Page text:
WASHINGTON, D.C. – A bill pending in Congress would compel states to report details of fatal police shootings, like three in Colorado this month, to a national database.
The bill would require states to identify the persons involved in the shootings, specifics of the incidents and whether police acted appropriately.
The bill was introduced by U.S. Sen. Tim Scott, R-South Carolina, who said the government currently has no database that would allow the public to keep track of fatal police shootings. He said the database is a matter of government accountability.
Three fatal shootings by police have been reported in Colorado this month. The most recent such death was in Denver on March 19.
According to news reports, police were searching for a man wanted on an attempted-murder charge who earlier had escaped from Denver sheriff’s deputies at Denver Health medical center — a search that led them to an Aurora home. When an SUV was driven away from the home at high speed, police pursued it.
The driver was identified by authorities as 23-year-old Steven Nguyen, who was wanted on drug and firearms charges, but he was not the man police were trying to find. He was shot and killed by police, who reportedly fired because they thought he was looking for a gun inside the vehicle. Three officers involved in the shooting have been placed on administrative leave pending an investigation.
In a March 12 shooting, police killed a robbery suspect who barricaded himself in a Colorado Springs motel room with a female hostage, The Gazette of Colorado Springs reported. After negotiations with a crisis negotiator failed, police forced their way into the room and shot the man, identified as Corky Lee Oliver. The woman suffered injuries that were not life-threatening.
In a March 6 police shooting, two Pueblo police officers said they were chasing a man on foot after confronting him about his alleged violation of a restraining order. Police said he pulled a gun on them. Both officers fired, killing the man at the scene.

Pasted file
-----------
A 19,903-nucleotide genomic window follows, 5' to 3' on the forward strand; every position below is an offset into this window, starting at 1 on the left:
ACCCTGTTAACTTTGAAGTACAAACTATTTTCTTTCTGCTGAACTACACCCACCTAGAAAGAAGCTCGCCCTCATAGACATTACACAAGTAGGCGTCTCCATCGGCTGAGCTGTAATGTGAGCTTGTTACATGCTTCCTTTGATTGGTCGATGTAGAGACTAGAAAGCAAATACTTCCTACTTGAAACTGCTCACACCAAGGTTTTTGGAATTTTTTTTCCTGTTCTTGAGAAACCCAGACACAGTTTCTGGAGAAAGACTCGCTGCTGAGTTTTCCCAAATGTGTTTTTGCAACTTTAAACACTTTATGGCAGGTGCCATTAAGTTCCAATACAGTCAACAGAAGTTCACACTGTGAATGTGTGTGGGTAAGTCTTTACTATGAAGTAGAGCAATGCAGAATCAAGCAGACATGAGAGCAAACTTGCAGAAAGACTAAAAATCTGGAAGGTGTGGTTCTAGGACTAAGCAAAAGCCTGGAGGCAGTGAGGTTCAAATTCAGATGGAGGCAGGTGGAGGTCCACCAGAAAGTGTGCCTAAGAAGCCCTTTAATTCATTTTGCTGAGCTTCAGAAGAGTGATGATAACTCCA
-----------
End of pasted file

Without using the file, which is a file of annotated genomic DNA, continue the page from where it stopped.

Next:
Support or opposition to the idea of a national database was moderate among spokespersons for some of Colorado’s political leaders.
“Whether we’re examining marijuana, climate change or crime, good policy decisions depend on good data to provide accurate information on what is or isn’t occurring in our communities,” said Jacque Montgomery, spokeswoman for Colorado Gov. John Hickenlooper.
Daniel Bucheli, spokesman for Colorado U.S. Rep. Mike Coffman, R-Aurora, said, “Rep. Coffman believes it’s important to continue the dialogue between police and the communities they protect and serve. In (Coffman’s 6th Congressional District), the police and the local community have a strong bond and trusting relationship and that is something the police are proud of. In his district, such a database isn’t something that seems necessary right now.”
Part of the motivation for the bill came from a 2016 U.S. Bureau of Justice Statistics report that found the killings of about 545 people by local and state police each year never were counted in national crime records.
Official FBI reports listed an average of 383 people killed by police each year. The new estimate is 928 people killed by police annually in the eight years prior to the report.
An Obama administration task force on policing recommended better data collection as part of its suggestions on criminal justice reform.
President Barack Obama said after meeting with the task force, “There was a great emphasis on the need to collect more data. Right now, we do not have a good sense, and local communities do not have a good sense, of how frequently there may be interactions with police and community members that result in a death, result in a shooting.”
Obama administration U.S. Attorney General Loretta Lynch announced creation of a voluntary federal database of police shootings. However, it was not required by law and has largely been ignored by the Trump administration’s Justice Department.
Instead, the reports have come largely from the news media. The most famous was a Washington Post report that found 995 police killings in 2015; 963 in 2016; and 987 in 2017.
Scott, the senator who introduced the bill for the national database with U.S. Sen. Charles Grassley, R-Iowa, called it the Walter Scott Notification Act.
He named it after an unarmed man who was shot and killed when he ran from a police officer who pulled him over for a broken brake light. The police officer was sentenced to 20 years in prison in December. A bystander’s video proved it was an unwarranted police killing, according to news reports.
Walter Scott is no relation to Sen. Tim Scott, who said the proposed legislation would “better address the issues that lead to officer-related shooting deaths. I believe this can help us keep both our officers and our communities safer.”
States that fail to comply with the reporting requirements would face a 10 percent reduction in federal law enforcement grants and funds.
Concern about police accountability was heightened last week when two Sacramento officers shot and killed a 22-year-old man in his grandparents’ backyard. They believed he was holding a gun. In fact, he had no gun. He was holding his cellphone, according to news reports.
Police believed he had been breaking car windows in the area, which is disputed by his family. The shooting led to tense demonstrations and confrontations with police.